Ken tells the story of how he started his career to become one of the foremost environmental writers today. As the eldest son of environmentalist, David Brower, Ken developed an early love of wilderness and was able to convey his thoughts eloquently in writing. In this video, Ken talks about his writing, some ideas concerning wilderness, and reminisces about his famous father.
Among Ken's published environmental works are two very unique biographies: one about the scientist Freeman Dyson and his son, George (The Starship and the Canoe) and the other, a biography of his father (The Wildness Within), which kicked off a one-year celebration of David Brower's 100th birthday.
Robert Garcia shares his story about The City Project, which he founded in Los Angeles in 2000. The City Project exists to build support for city parks as a civil rights issue for communities of color. The City Project is based on the idea that children in the inner cities deserve to have a safe, green, place to play. In order to appreciate nature, children must first experience it for themselves. Robert explains why this issue is important to him.
Michael Murphy is a pioneer in the human potential movement. He co-founded the Esalen Institute with Dick Price in 1962 on the beautiful Big Sur coast in California. For some, Esalen was the "center of the universe" spawning a unique spiritual movement in the 1960s. Michael speaks about his beginning consciousness in environmentalism and how various individuals have informed his life's spiritual work, his concepts about nature, and his overall world view.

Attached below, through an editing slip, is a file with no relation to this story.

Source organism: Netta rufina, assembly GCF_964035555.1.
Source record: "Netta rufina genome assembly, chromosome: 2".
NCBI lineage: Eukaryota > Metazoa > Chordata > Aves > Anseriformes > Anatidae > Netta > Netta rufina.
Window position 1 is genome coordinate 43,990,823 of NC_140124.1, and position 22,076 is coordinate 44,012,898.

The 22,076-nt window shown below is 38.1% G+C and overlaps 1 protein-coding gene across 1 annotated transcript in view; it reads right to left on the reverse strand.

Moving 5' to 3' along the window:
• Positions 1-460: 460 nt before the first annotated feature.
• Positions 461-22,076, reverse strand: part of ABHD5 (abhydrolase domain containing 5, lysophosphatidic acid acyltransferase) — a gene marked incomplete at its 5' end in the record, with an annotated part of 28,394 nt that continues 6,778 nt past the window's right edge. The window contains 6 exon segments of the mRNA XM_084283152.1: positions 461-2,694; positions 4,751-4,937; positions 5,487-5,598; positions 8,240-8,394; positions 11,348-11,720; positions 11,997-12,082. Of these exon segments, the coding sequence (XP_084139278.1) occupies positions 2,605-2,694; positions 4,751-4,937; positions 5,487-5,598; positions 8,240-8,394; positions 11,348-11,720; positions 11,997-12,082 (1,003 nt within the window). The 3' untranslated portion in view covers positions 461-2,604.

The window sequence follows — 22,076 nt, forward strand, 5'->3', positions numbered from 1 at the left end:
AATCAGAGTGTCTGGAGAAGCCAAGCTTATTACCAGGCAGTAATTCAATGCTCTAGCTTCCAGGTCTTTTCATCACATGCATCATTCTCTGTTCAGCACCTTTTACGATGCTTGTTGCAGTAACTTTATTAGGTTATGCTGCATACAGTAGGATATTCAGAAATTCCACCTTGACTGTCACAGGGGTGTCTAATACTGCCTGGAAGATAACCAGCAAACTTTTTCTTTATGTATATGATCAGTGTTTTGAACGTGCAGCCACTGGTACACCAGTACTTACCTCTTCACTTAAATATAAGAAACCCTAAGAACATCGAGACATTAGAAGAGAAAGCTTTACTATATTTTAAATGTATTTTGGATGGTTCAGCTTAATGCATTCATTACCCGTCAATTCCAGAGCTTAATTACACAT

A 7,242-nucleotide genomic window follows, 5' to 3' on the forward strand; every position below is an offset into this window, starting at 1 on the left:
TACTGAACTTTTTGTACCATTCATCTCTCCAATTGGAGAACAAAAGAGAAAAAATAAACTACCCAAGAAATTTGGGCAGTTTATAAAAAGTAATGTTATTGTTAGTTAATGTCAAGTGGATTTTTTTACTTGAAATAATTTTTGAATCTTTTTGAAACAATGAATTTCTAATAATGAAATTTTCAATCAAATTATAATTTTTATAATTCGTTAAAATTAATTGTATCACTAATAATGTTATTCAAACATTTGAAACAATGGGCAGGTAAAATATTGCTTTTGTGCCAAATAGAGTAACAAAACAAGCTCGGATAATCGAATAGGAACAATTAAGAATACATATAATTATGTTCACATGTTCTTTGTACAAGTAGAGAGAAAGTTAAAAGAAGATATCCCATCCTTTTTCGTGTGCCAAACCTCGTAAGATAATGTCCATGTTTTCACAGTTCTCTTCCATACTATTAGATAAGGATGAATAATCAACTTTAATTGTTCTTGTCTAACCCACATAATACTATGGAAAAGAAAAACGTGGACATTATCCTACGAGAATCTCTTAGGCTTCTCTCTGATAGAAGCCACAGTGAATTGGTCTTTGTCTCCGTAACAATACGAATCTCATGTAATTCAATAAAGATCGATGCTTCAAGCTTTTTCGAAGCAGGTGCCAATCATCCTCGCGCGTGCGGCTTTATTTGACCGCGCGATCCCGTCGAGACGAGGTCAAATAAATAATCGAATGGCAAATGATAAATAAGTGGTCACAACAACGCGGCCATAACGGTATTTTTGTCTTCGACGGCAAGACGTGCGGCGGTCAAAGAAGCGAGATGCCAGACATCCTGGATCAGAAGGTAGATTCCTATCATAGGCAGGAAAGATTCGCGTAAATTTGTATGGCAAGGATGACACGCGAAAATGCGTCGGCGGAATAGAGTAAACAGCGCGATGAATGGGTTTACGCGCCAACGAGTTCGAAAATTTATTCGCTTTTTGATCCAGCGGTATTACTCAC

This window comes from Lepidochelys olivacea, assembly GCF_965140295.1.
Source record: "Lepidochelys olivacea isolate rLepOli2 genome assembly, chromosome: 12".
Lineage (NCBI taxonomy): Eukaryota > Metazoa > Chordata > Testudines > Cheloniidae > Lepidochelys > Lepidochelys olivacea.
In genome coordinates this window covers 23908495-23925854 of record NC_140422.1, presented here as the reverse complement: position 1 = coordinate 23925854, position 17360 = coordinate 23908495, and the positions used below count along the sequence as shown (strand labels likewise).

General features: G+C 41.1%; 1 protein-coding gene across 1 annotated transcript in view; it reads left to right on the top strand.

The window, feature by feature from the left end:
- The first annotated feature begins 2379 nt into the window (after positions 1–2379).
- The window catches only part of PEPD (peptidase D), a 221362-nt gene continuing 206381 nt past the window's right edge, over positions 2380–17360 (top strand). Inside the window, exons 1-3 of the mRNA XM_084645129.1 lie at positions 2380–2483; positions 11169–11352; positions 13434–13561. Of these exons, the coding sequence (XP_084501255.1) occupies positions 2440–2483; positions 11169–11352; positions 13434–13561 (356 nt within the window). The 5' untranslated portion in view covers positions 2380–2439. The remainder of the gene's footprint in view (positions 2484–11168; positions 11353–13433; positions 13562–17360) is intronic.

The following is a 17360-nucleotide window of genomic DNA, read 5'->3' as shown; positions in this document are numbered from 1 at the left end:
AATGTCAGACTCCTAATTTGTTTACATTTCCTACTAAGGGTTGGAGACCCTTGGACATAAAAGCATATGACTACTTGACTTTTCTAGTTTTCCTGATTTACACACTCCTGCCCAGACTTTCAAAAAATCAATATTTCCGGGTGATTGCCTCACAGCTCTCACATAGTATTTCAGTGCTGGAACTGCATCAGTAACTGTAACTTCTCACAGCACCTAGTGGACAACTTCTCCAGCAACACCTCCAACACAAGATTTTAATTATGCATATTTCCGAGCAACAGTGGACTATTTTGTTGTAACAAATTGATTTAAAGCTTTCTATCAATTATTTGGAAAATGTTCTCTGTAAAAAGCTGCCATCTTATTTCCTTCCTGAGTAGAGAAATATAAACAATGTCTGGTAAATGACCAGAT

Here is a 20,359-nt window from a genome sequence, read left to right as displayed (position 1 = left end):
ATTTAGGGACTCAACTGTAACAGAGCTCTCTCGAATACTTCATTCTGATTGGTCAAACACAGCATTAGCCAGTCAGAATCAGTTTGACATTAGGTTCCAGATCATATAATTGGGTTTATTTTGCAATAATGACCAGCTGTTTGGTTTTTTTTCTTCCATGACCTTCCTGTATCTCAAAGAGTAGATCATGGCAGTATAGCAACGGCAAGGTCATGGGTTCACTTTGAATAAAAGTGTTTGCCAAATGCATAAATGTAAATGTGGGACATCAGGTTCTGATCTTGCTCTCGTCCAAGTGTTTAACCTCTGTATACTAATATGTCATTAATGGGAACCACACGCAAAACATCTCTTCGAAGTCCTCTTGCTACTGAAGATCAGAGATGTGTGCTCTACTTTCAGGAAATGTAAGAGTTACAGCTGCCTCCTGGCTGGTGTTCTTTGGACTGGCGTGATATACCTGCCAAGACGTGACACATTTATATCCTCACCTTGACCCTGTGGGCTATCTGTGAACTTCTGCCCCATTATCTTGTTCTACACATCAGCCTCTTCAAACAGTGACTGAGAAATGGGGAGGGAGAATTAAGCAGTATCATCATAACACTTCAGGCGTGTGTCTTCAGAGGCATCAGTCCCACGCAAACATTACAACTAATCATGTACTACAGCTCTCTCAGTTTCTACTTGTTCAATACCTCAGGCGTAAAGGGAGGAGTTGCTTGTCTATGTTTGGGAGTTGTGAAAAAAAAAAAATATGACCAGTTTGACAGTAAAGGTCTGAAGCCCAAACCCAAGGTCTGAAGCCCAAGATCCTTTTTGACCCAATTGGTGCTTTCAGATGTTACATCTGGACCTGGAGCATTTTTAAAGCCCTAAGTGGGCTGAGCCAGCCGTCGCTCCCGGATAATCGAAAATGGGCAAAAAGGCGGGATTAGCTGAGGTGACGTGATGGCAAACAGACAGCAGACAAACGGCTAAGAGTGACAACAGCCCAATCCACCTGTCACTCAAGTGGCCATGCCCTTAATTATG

Michael Wright, former director of the Nature Conservancy's International Program, shares a snapshot of his 35-years of experience in land conservation. In developing countries, how does conservation affect the poor and subsistence populations in areas targeted for parks? How can we better negotiate international conservation projects so that the projects balance competing interests? Michael has spent his career working on this issue and shares a few ideas.
Don't let his modesty fool you. Michael Wright takes his relay races seriously! Michael shares his view about operating "along the edges" of the environmental movement. In nature, ecologists know that this is the zone where the greatest biological diversity exists. A lawyer by education, Michael is extremely agile at maneuvering among the complexities found in this zone. His 35-year career illustrates his special ability in advancing international conservation and poverty alleviation.
Steve McCormick served as president of the Nature Conservancy and the Gordon and Betty Moore Foundation, both nonprofit organizations deeply involved in land conservation. Steve shares his views and experiences regarding land conservation, environmental ethics, and wilderness in this short video.